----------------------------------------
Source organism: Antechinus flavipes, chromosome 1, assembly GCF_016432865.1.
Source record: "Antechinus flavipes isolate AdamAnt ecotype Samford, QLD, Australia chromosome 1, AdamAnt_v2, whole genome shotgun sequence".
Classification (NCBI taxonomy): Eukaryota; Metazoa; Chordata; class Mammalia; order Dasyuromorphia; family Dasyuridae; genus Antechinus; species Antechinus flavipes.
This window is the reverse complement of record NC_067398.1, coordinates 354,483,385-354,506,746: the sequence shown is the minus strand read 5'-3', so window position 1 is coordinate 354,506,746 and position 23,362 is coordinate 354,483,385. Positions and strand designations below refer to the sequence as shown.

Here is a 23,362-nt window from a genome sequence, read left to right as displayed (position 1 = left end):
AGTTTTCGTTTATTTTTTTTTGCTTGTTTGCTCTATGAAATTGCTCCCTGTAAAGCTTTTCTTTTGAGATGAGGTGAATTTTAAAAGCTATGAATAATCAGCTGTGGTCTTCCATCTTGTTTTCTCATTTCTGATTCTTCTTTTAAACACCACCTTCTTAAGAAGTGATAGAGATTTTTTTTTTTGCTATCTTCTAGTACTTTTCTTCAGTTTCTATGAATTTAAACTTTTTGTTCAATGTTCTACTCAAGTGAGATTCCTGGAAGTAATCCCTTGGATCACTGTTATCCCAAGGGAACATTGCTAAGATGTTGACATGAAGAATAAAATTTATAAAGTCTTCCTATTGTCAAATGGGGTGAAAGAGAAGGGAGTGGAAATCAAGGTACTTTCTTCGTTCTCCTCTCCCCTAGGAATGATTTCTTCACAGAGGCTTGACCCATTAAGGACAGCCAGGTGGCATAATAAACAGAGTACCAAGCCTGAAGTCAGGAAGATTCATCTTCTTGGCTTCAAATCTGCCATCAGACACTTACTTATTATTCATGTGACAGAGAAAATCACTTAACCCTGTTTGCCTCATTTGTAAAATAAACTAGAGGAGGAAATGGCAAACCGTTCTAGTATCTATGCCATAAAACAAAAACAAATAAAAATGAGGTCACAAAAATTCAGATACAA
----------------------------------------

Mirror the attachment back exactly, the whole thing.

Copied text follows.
Source organism: Antechinus flavipes, chromosome 1, assembly GCF_016432865.1.
Source record: "Antechinus flavipes isolate AdamAnt ecotype Samford, QLD, Australia chromosome 1, AdamAnt_v2, whole genome shotgun sequence".
Classification (NCBI taxonomy): Eukaryota; Metazoa; Chordata; class Mammalia; order Dasyuromorphia; family Dasyuridae; genus Antechinus; species Antechinus flavipes.
This window is the reverse complement of record NC_067398.1, coordinates 354,483,385-354,506,746: the sequence shown is the minus strand read 5'-3', so window position 1 is coordinate 354,506,746 and position 23,362 is coordinate 354,483,385. Positions and strand designations below refer to the sequence as shown.

Here is a 23,362-nt window from a genome sequence, read left to right as displayed (position 1 = left end):
AGTTTTCGTTTATTTTTTTTTGCTTGTTTGCTCTATGAAATTGCTCCCTGTAAAGCTTTTCTTTTGAGATGAGGTGAATTTTAAAAGCTATGAATAATCAGCTGTGGTCTTCCATCTTGTTTTCTCATTTCTGATTCTTCTTTTAAACACCACCTTCTTAAGAAGTGATAGAGATTTTTTTTTTTGCTATCTTCTAGTACTTTTCTTCAGTTTCTATGAATTTAAACTTTTTGTTCAATGTTCTACTCAAGTGAGATTCCTGGAAGTAATCCCTTGGATCACTGTTATCCCAAGGGAACATTGCTAAGATGTTGACATGAAGAATAAAATTTATAAAGTCTTCCTATTGTCAAATGGGGTGAAAGAGAAGGGAGTGGAAATCAAGGTACTTTCTTCGTTCTCCTCTCCCCTAGGAATGATTTCTTCACAGAGGCTTGACCCATTAAGGACAGCCAGGTGGCATAATAAACAGAGTACCAAGCCTGAAGTCAGGAAGATTCATCTTCTTGGCTTCAAATCTGCCATCAGACACTTACTTATTATTCATGTGACAGAGAAAATCACTTAACCCTGTTTGCCTCATTTGTAAAATAAACTAGAGGAGGAAATGGCAAACCGTTCTAGTATCTATGCCATAAAACAAAAACAAATAAAAATGAGGTCACAAAAATTCAGATACAA